Even though much of college sports are currently stuck waiting to see what the ramifications of the COVID-19 pandemic, things are still happening for athletes.
That’s certainly the case in Provo, where players with BYU ties are being recognized on watch lists, making transfer decisions, working on pro deals and earning scholarships.
Here’s a look at some of the things going on for the Cougars right now:
Heading to Poland
Former BYU star guard TJ Haws has his first professional basketball contract in hand.
As was officially announced Wednesday, Haws is off to Sopot, Poland, where he will play for Trefl Sopot in the Polish Tauron Basket Liga.
Haws played 133 games at BYU, averaging 14.3 points and 4.5 assists per game.
Preseason college football watchlists have nothing to do with what happens when players actually take the field in the fall. If an athlete that wasn’t on the watchlist has a phenomenal year (especially if he plays for a big-name program), he’s going to have just a good a shot as someone who was on the list.
What the watchlists are is a way to recognize that a player has done well enough in the past that they are worth watching this year, which has to be a nice bonus for some Cougar stars.
The most recent recognition came on Tuesday when BYU defensive lineman Khyiris Tonga was named to both the Outland Trophy and Nagurski Trophy watch lists, while offensive lineman James Empey also earned a spot on the Outland Trophy list.
The Outland Trophy recognizes the best interior linemen in college football while the Bronko Nagurski Trophy honors the most outstanding defensive player.
BYU is one of 17 schools with two players on the Outland Trophy Watch List.
Empey, a junior from American Fork, started all 26 games at center in his first two seasons. Pro Football Focus rated him the No. 10 returning offensive lineman for 2020.
Tonga, a senior from West Valley, has played in 39 games in his career with 21 starts on the defensive line. In 2019, Tonga posted 45 tackles and four tackles for loss.
BYU has had two players win the Outland Trophy: defensive lineman Jason Buck in 1986 and offensive lineman Mohammed Elewonibi in 1989.
On Friday, Cougar senior tight end Matt Bushman was named to the 2020 John Mackay Award watch list, the award given annually to the most outstanding collegiate tight end.
Bushman caught 47 balls for 688 yards and four touchdowns in 2019. He ranks tied for No. 4 among BYU tight ends with 125 career receptions and No. 6 in receiving yards with 1,719.
BYU junior running back Lopini Katoa was the first to be recognized as he was named to the 2020 Doak Walker Award watch list on July 15, an award that goes to the best running back in the nation.
Katoa has 1,390 all-purpose yards and 14 total touchdowns over the past two seasons. In 2019, Katoa ran for 358 yards and four touchdowns, had 288 receiving yards and one score and added 207 kick return yards.
Changing his mind
BYU will apparently need Katoa to have a big year, since the Cougars likely won’t have Utah transfer Devonta’e Henry-Cole on the squad this fall.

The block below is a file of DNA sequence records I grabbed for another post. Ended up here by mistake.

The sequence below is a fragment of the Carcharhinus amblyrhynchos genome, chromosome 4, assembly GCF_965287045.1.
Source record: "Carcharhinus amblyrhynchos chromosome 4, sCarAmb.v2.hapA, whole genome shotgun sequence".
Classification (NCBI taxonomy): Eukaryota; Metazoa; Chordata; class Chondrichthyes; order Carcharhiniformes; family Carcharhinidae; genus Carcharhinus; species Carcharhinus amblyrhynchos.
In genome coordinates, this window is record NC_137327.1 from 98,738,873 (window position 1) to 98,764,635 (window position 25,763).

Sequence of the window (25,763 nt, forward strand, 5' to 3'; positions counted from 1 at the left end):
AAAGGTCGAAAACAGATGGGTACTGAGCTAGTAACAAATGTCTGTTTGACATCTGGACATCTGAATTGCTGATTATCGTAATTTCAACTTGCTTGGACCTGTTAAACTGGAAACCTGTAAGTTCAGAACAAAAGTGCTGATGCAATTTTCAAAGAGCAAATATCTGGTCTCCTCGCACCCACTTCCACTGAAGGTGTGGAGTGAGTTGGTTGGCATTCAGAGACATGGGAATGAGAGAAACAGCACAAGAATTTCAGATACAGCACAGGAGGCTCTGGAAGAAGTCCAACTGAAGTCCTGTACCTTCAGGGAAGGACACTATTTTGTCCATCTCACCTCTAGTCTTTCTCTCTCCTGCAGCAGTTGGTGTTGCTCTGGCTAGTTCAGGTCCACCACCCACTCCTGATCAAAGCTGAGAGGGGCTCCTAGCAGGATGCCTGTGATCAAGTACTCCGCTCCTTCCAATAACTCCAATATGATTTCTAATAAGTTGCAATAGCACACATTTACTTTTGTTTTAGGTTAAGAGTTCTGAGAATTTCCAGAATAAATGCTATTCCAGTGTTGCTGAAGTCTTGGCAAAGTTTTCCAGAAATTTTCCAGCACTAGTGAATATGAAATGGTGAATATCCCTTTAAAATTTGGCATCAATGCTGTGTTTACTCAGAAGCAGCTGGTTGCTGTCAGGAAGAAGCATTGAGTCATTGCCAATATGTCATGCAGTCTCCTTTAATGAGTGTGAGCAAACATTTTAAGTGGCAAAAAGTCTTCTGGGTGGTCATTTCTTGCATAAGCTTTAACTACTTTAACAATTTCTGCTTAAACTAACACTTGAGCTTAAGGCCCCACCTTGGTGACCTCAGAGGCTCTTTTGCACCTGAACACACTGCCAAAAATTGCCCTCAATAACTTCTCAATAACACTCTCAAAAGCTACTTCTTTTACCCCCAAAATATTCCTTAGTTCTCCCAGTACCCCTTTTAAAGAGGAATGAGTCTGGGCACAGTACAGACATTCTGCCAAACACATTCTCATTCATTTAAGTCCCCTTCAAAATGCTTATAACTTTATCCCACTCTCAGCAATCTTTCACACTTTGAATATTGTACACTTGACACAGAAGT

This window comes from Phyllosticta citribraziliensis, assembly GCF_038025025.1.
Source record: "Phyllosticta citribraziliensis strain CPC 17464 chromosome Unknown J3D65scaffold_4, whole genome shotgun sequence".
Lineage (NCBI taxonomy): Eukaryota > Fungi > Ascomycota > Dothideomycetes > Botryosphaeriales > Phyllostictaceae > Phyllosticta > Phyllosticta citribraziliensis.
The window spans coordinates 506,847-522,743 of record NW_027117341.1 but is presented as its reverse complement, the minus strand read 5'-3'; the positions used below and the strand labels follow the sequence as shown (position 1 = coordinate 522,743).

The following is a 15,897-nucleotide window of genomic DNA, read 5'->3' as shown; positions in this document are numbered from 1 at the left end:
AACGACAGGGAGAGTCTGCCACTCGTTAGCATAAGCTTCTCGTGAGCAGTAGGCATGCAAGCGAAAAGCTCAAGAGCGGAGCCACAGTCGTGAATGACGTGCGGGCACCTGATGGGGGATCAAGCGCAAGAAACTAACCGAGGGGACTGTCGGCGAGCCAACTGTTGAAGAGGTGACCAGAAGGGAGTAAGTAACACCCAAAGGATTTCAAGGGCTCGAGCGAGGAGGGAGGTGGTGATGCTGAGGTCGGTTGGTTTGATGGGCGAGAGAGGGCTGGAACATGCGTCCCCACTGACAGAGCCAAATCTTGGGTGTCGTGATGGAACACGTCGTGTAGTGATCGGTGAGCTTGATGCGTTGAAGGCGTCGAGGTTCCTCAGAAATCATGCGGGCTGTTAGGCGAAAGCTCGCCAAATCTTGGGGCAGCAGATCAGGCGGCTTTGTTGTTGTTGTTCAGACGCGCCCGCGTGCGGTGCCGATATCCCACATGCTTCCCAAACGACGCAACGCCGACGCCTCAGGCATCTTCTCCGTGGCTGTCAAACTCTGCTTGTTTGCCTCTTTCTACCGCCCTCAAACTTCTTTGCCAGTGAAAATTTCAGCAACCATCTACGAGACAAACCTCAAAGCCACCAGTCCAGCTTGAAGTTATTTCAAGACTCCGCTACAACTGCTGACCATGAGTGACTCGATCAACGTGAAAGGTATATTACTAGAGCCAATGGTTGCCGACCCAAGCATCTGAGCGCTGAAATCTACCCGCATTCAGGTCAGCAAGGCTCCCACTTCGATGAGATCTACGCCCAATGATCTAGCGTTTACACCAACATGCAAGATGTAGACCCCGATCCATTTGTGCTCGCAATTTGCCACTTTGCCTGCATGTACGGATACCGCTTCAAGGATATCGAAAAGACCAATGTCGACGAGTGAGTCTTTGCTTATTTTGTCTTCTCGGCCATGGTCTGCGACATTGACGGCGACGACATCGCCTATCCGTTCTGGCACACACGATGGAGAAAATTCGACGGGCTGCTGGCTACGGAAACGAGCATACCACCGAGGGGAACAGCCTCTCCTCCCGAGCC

Although he signed with the Cougars as a graduate transfer and participated in offseason workouts, reports indicate Henry-Cole has elected to request his release and go to Utah State instead.
Nothing has been officially announced by the school at this point but it appears to be just a matter of time before the transfer is finalized.
BYU track and field athletes Blake Ellis and Olivia Hoj were awarded NCAA Postgraduate Scholarships for their academic and athletic achievements.
The NCAA awards up to 126 postgraduate scholarships annually. The scholarships are awarded to student-athletes who excel academically and athletically and who are at least in their final year of intercollegiate athletics competition.
The one-time non-renewable NCAA Postgraduate Scholarships of $10,000 are awarded three times a year corresponding to each sport season (fall, winter and spring). Each sports season there are 21 scholarships available for men and 21 scholarships available for women for use in an accredited graduate program.
“I want to thank my parents and wife for their patience and allowing me to chase my dreams of becoming a Division I athlete,” Ellis said in a press release. “I especially want to thank Coach Kyle (Grossarth) for everything he did in helping me get here. He took a chance on me as a walk-on that I probably didn’t deserve and played a huge role in getting me to where I am today. He made my experience at BYU better than I could have ever hoped for. This scholarship will make a major difference for my family as we start medical school, and I owe it all to the people who have lifted me up along the way.”
Hoj said in a press release: “I’m grateful and humbled to be chosen as a recipient of the NCAA post graduate scholarship and am excited to continue at BYU and pursue my master’s degree in public administration. I’m so thankful for the support I have received throughout my time as an undergraduate student athlete from athletic administration, coaches, teammates, family, professors, and friends who helped push me to excel both athletically and academically. I know I owe my success in both areas to the many people who have gone out of their way to help mentor and support me. I can’t thank the NCAA and BYU enough for the incredible opportunities they have provided for me up until this point and for the support I will receive in graduate school and my future career.”
According to the release, Ellis graduated from BYU in Exercise Science in April 2020 and will begin medical school at the Idaho College of Osteopathic Medicine in Meridian, Idaho, this fall.
Hoj finished her undergraduate degree in Public Health in April 2020 and is currently pursuing her Master’s in Public Administration.